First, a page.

'Wall-to-Wall' Inspections of Mill Result in 70 Violations, $212,000 in Fines
OSHA has cited Ansonia Copper and Brass Inc. for 70 alleged serious, repeat, and other violations of workplace safety and health standards at the company's Waterbury, Conn., tube mill. The company faces a total of $212,000 in proposed fines following what the agency called "wall-to-wall" inspections of the plant begun in February.
"The sizable fines proposed here reflect the breadth of hazards found during our inspections and the fact that the company had been cited for similar conditions in the past," said Robert Kowalski, OSHA's area director in Bridgeport, Conn. "Left uncorrected, these conditions expose employees to hazards such as lacerations, amputation, crushing, falls, fire, electrocution, asphyxiation, burns and struck-by injuries. These hazards must be addressed promptly, effectively, and continuously."
Specifically, the mill has been issued 58 serious citations, accounting for $168,800 in fines, for deficient or damaged lifting hoists and slings; damaged, defective, or inadequate crane components and safeguards; obstructed exit routes; respirator deficiencies; emergency eyewashes not maintained; lack of hazard communication information and training; uncovered floor pits; no hazard assessment or training for personal protective equipment; failure to evaluate, test, provide training for, and restrict entry to confined spaces; untrained operators of powered industrial trucks; locations for fire extinguishers not identified; lack of fire extinguisher training; unsecured gas cylinders; missing guardrails and stair railings; electrical hazards; and numerous instances of unguarded moving machine parts, saws, and abrasive grinders.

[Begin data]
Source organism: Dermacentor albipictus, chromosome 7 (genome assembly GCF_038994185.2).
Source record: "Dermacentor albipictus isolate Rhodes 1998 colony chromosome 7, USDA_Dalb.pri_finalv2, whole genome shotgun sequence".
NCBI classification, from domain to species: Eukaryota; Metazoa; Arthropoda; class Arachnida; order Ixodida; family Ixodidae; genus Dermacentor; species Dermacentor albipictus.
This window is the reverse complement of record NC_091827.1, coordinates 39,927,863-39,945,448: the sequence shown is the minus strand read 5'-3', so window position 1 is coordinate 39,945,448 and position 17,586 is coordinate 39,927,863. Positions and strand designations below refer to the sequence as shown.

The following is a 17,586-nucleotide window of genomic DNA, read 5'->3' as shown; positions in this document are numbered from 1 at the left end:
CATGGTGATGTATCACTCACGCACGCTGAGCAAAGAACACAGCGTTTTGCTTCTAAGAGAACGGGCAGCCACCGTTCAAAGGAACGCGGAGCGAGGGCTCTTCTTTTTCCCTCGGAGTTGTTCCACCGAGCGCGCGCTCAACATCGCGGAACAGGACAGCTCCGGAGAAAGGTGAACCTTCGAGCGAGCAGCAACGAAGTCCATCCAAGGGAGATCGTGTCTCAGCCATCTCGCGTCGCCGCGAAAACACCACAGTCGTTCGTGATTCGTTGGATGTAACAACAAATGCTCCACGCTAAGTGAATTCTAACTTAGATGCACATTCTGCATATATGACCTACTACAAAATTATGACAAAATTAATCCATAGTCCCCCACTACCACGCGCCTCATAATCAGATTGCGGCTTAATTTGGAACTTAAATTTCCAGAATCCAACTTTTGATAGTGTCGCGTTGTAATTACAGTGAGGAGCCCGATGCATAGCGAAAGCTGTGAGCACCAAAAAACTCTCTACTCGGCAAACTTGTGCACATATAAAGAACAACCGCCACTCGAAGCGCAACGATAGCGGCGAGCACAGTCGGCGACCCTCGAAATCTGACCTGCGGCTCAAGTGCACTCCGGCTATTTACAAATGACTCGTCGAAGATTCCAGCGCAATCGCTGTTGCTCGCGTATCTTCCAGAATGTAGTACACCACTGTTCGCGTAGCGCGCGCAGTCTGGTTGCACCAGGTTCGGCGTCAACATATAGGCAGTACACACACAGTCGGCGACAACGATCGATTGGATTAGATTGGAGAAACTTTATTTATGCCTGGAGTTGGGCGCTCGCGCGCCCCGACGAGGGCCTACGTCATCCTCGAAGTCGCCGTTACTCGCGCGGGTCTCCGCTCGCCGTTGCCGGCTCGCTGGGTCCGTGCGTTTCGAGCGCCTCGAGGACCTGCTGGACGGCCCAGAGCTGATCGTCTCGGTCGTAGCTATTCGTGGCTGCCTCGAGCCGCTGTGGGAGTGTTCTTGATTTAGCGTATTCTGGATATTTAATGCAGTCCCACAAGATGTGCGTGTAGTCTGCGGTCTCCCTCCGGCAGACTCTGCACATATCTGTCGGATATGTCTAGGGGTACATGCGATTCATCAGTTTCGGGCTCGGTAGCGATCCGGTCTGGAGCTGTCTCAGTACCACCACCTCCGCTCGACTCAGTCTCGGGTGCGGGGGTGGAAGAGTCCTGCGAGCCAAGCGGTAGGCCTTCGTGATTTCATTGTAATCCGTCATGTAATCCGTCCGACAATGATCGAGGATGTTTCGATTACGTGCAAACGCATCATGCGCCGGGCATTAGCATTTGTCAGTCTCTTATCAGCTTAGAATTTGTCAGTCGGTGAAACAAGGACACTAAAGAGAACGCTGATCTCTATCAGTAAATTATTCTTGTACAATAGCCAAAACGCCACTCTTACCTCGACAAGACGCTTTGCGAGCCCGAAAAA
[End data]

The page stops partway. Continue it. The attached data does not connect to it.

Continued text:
The company also has been issued five repeat citations, with $40,800 in fines, for oil- and water-covered floors in work areas; lack of proper lockout/tagout procedures and equipment to prevent accidental energization start-ups; unlabeled electrical devices; and failing to remove defective powered industrial trucks from service. OSHA cited the company for similar hazards in 2005 and 2006. Finally, seven other-than-serious hazards, with $2,400 in fines, have been issued for incomplete recording of workplace injuries and illnesses and other conditions. The company has 15 business days from receipt of its citations to meet with OSHA or to contest them before the independent Occupational Safety and Health Review Commission.